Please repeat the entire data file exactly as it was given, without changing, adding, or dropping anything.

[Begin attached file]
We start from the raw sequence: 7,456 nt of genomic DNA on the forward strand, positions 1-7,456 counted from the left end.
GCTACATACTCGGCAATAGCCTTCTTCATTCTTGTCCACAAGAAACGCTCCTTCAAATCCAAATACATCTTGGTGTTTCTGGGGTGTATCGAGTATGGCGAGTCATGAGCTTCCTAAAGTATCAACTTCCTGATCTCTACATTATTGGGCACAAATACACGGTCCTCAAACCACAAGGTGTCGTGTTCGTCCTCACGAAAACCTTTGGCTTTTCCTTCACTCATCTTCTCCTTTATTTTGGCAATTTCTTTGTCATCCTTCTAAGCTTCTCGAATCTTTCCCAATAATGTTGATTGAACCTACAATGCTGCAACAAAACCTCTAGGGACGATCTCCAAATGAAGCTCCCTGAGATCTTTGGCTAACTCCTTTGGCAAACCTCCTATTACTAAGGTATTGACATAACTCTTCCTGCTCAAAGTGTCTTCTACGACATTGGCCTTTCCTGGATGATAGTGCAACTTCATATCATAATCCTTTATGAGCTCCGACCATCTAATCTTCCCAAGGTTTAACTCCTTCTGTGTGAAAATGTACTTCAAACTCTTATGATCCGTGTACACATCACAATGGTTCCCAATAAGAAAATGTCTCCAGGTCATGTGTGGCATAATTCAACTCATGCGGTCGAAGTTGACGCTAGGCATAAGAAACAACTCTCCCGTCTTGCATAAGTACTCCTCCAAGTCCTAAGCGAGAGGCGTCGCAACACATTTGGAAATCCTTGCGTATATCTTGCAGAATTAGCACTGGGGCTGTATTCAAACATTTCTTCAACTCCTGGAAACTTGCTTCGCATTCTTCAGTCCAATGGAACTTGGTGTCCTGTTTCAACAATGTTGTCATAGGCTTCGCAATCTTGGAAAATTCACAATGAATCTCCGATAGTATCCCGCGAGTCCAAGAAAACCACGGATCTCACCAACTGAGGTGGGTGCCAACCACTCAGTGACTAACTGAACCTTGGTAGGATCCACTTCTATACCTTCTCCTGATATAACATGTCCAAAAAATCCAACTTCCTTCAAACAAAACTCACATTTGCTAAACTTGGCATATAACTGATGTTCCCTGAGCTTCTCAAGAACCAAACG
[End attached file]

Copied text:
We start from the raw sequence: 7,456 nt of genomic DNA on the forward strand, positions 1-7,456 counted from the left end.
GCTACATACTCGGCAATAGCCTTCTTCATTCTTGTCCACAAGAAACGCTCCTTCAAATCCAAATACATCTTGGTGTTTCTGGGGTGTATCGAGTATGGCGAGTCATGAGCTTCCTAAAGTATCAACTTCCTGATCTCTACATTATTGGGCACAAATACACGGTCCTCAAACCACAAGGTGTCGTGTTCGTCCTCACGAAAACCTTTGGCTTTTCCTTCACTCATCTTCTCCTTTATTTTGGCAATTTCTTTGTCATCCTTCTAAGCTTCTCGAATCTTTCCCAATAATGTTGATTGAACCTACAATGCTGCAACAAAACCTCTAGGGACGATCTCCAAATGAAGCTCCCTGAGATCTTTGGCTAACTCCTTTGGCAAACCTCCTATTACTAAGGTATTGACATAACTCTTCCTGCTCAAAGTGTCTTCTACGACATTGGCCTTTCCTGGATGATAGTGCAACTTCATATCATAATCCTTTATGAGCTCCGACCATCTAATCTTCCCAAGGTTTAACTCCTTCTGTGTGAAAATGTACTTCAAACTCTTATGATCCGTGTACACATCACAATGGTTCCCAATAAGAAAATGTCTCCAGGTCATGTGTGGCATAATTCAACTCATGCGGTCGAAGTTGACGCTAGGCATAAGAAACAACTCTCCCGTCTTGCATAAGTACTCCTCCAAGTCCTAAGCGAGAGGCGTCGCAACACATTTGGAAATCCTTGCGTATATCTTGCAGAATTAGCACTGGGGCTGTATTCAAACATTTCTTCAACTCCTGGAAACTTGCTTCGCATTCTTCAGTCCAATGGAACTTGGTGTCCTGTTTCAACAATGTTGTCATAGGCTTCGCAATCTTGGAAAATTCACAATGAATCTCCGATAGTATCCCGCGAGTCCAAGAAAACCACGGATCTCACCAACTGAGGTGGGTGCCAACCACTCAGTGACTAACTGAACCTTGGTAGGATCCACTTCTATACCTTCTCCTGATATAACATGTCCAAAAAATCCAACTTCCTTCAAACAAAACTCACATTTGCTAAACTTGGCATATAACTGATGTTCCCTGAGCTTCTCAAGAACCAAACG